If anything, the coaching staff has to remind her to not be too unselfish: The team needs Wakefield to unleash those shots on a regular basis. “I know I’m a power forward,” Wakefield says. “I’m just trying to shoot and pass and get it done any way I can get it done there.”

Meanwhile, Ward doubles as the class clown. “She’s constantly pulling pranks on us on the ice, whether shooting pucks in our skates or messing up a drill while it’s being set up without getting noticed,” senior Jillian Kirchner says.

When the players circled up at the end of a recent practice, Ward got on her knees in the middle of the group, comically playing goalie as teammates tried to get pucks by her. Kirchner describes her as a goalie who happens to plays defense.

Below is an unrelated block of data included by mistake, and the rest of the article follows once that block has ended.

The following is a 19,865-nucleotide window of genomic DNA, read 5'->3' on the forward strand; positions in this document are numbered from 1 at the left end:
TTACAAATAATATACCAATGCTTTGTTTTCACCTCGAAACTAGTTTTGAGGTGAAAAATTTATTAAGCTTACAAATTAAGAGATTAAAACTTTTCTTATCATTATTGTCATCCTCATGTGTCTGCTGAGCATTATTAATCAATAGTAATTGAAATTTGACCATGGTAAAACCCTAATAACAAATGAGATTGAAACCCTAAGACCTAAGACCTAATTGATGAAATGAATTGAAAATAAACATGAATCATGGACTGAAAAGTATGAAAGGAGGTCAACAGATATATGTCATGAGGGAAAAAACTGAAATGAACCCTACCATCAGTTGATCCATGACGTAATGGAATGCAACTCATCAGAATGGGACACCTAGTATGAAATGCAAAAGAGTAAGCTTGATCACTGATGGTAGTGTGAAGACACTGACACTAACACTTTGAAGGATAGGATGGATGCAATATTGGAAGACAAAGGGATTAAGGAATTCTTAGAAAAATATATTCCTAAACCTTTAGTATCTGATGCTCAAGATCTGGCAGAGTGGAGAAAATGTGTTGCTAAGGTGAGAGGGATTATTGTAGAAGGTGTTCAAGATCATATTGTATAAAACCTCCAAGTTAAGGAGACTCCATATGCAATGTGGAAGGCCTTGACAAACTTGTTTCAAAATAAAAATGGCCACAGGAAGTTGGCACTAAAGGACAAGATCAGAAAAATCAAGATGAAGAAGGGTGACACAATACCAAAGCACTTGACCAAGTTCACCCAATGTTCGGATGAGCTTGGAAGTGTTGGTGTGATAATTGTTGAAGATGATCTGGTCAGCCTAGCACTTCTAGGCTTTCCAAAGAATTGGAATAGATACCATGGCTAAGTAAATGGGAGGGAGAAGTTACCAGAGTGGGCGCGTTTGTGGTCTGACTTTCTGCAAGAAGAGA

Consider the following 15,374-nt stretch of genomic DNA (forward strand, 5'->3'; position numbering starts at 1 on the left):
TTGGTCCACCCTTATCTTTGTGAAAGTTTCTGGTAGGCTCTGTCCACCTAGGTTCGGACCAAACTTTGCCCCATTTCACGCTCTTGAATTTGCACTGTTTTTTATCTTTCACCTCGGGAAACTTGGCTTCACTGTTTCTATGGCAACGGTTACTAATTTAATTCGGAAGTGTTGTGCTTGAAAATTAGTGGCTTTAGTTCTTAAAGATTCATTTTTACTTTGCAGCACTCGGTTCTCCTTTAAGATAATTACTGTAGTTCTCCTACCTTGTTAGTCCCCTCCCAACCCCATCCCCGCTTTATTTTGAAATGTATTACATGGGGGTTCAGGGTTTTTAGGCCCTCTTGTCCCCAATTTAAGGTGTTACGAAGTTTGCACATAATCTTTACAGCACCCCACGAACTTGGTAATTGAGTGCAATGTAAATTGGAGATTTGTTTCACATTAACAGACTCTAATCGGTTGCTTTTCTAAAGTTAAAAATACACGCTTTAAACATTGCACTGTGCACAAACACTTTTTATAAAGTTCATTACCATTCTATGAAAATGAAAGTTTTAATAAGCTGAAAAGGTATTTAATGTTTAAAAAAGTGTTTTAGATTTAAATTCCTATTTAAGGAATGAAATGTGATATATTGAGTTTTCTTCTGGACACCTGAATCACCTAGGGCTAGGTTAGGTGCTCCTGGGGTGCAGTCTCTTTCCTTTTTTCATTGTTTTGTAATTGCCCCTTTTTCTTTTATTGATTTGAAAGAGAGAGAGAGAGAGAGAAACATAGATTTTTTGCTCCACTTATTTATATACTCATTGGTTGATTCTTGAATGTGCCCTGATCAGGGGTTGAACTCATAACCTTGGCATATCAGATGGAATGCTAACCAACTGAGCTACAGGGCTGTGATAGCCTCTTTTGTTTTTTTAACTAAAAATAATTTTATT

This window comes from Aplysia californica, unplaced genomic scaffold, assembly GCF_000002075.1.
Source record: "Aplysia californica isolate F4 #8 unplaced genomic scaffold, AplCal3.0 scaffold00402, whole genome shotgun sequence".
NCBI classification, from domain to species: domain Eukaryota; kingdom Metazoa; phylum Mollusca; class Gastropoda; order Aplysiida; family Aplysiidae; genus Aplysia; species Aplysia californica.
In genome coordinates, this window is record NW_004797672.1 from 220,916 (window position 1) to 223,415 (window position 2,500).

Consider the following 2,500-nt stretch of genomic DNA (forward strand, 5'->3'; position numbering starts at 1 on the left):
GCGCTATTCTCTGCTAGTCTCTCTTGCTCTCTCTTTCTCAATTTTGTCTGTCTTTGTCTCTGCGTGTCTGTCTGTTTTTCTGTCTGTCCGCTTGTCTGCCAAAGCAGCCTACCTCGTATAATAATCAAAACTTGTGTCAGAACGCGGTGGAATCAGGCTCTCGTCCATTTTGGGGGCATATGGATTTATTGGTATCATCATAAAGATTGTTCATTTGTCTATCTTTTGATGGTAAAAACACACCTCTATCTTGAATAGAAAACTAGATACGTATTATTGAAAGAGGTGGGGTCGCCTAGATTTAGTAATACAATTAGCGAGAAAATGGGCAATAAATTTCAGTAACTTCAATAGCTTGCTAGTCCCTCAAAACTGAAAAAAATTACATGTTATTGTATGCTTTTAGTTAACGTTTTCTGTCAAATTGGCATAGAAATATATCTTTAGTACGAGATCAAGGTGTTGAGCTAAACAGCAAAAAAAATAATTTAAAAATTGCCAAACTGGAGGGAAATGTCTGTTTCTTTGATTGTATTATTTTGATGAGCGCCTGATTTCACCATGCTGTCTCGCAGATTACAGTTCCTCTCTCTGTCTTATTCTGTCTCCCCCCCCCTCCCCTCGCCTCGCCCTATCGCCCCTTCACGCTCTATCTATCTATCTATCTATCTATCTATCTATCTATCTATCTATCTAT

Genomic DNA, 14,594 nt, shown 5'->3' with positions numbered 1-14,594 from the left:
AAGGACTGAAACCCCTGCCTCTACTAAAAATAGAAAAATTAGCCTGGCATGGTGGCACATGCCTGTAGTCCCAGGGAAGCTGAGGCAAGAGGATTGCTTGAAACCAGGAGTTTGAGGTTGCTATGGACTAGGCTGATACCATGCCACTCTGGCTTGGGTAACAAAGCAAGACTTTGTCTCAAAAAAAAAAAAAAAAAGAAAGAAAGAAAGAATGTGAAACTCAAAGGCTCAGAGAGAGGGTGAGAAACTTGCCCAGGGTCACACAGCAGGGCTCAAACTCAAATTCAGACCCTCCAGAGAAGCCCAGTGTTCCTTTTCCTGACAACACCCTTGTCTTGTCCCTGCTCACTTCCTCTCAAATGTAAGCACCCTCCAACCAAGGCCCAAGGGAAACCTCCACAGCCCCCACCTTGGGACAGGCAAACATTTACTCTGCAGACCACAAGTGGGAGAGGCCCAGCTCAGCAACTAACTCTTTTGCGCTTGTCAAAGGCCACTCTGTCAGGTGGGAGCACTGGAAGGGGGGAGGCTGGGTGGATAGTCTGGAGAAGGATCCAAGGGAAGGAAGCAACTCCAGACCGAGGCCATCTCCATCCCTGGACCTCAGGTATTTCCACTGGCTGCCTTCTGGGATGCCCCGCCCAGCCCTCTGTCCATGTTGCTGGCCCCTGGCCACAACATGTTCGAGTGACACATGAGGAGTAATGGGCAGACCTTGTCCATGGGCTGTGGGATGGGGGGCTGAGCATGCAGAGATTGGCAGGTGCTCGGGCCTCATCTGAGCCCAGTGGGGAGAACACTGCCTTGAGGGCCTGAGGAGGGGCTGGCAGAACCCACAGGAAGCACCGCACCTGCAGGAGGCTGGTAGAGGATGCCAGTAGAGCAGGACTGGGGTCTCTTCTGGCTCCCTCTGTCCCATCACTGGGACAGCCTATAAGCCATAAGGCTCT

All of this said, the team’s skyrocketing improvement this year is not purely due to the influx of talent. They’ve needed to forge a new identity with so many fresh faces. All of their losses this season were good reminders that talent alone is not enough. “We learned a couple of lessons this year from the game we lost at North Dakota and particularly the won we lost to Boston College,” Durocher says. “We learned that we couldn’t just play run-and-gun hockey, that we’ve got to do some things defensively better.”

This was a decorated team before all of these heralded arrivals showed up on Commonwealth Avenue. Last year’s team won its first Hockey East championship and played in the national tournament. Kirchner, a fearless winger who stands just 5-foot-2, is nicknamed Mighty Mouse. She’s averaging almost a point per game and clearly has saved her best season for last.